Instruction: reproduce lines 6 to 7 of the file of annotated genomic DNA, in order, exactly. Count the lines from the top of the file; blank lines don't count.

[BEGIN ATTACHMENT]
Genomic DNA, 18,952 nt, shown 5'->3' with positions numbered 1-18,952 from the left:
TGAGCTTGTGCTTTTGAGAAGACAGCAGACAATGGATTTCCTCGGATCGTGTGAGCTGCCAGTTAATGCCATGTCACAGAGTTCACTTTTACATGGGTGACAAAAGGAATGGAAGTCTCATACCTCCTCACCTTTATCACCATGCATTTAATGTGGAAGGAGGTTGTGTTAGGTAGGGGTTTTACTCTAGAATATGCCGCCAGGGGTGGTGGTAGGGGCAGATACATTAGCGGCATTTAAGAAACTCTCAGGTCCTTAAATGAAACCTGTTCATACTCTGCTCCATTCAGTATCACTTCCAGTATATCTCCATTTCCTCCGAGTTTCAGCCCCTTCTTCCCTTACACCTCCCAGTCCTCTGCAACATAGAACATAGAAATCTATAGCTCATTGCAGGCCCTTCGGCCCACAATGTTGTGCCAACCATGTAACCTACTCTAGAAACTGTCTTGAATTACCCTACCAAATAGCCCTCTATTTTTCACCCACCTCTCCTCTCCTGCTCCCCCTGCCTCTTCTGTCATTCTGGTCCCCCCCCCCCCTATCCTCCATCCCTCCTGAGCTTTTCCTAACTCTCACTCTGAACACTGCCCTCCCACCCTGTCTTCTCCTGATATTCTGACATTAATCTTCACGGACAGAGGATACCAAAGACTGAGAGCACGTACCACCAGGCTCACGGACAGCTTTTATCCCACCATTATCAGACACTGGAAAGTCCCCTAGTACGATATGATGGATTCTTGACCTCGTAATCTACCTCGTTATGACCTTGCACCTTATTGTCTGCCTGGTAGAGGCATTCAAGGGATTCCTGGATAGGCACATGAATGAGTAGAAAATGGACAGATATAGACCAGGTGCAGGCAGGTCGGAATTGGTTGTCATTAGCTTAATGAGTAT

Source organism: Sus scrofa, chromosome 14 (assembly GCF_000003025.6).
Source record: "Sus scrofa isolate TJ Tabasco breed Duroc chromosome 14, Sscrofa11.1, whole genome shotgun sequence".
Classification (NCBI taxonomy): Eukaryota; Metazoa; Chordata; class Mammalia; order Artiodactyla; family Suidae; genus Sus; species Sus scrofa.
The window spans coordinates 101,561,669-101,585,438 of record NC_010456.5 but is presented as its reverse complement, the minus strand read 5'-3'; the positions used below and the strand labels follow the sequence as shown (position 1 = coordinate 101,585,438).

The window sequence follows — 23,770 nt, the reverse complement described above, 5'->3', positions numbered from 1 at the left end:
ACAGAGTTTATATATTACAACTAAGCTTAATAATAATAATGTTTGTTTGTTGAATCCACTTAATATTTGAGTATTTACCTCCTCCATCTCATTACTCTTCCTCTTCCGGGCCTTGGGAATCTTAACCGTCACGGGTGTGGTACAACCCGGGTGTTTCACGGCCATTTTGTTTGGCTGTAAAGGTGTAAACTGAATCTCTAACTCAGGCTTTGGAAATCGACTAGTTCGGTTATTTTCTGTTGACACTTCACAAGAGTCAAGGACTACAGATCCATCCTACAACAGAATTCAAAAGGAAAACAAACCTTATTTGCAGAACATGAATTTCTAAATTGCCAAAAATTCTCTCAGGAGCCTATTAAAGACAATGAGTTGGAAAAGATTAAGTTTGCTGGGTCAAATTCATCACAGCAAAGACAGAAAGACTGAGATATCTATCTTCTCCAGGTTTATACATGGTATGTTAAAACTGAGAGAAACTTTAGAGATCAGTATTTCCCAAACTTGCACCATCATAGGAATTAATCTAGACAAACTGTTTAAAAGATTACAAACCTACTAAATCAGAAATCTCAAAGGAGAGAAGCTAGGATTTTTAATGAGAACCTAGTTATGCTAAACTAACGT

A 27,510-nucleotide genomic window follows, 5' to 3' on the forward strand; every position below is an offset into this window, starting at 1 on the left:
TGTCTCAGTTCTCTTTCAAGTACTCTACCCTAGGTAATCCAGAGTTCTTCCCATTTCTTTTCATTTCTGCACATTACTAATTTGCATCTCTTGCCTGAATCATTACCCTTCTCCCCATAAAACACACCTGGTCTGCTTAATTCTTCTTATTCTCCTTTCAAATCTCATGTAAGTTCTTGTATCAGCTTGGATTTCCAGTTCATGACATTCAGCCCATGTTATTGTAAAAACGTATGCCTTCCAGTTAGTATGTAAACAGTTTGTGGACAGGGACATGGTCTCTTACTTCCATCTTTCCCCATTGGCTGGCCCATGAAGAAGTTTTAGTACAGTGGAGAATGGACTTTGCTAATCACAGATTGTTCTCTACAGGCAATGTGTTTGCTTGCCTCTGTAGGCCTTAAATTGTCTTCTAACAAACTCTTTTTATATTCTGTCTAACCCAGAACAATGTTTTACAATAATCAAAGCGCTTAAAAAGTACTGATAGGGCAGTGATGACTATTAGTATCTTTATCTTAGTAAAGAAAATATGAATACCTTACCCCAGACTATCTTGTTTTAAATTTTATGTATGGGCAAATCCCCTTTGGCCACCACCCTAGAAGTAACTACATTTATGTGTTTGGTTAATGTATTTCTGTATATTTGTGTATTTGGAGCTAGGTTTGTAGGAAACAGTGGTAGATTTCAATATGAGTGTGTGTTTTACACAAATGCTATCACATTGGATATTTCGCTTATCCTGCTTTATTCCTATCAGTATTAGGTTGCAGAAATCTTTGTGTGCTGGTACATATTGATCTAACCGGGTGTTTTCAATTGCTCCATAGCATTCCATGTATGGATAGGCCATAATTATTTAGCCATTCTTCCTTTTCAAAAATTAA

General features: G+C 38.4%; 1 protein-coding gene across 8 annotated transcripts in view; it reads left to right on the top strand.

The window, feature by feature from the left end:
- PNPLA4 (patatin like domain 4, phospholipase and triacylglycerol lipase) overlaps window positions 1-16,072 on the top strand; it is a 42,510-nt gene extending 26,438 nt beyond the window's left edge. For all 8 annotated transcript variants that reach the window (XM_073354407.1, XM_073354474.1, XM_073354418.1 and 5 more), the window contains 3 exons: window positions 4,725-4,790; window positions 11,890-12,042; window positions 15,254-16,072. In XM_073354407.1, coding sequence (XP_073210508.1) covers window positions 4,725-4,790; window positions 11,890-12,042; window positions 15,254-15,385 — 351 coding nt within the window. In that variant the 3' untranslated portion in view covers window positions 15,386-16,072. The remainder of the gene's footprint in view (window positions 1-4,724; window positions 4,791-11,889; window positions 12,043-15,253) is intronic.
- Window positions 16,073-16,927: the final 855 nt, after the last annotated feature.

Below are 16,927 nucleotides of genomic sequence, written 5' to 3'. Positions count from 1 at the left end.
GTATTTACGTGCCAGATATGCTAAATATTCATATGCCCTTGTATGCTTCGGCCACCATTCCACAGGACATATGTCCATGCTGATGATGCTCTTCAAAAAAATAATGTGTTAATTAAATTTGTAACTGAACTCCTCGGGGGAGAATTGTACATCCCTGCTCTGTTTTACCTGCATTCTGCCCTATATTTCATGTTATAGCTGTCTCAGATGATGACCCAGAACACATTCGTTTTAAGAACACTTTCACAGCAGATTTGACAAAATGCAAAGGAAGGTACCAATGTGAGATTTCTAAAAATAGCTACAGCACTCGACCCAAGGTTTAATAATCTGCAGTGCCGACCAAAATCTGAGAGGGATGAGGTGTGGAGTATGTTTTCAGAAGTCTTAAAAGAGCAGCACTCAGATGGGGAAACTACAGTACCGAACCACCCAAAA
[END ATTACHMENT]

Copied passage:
The window spans coordinates 101,561,669-101,585,438 of record NC_010456.5 but is presented as its reverse complement, the minus strand read 5'-3'; the positions used below and the strand labels follow the sequence as shown (position 1 = coordinate 101,585,438).

The window sequence follows — 23,770 nt, the reverse complement described above, 5'->3', positions numbered from 1 at the left end: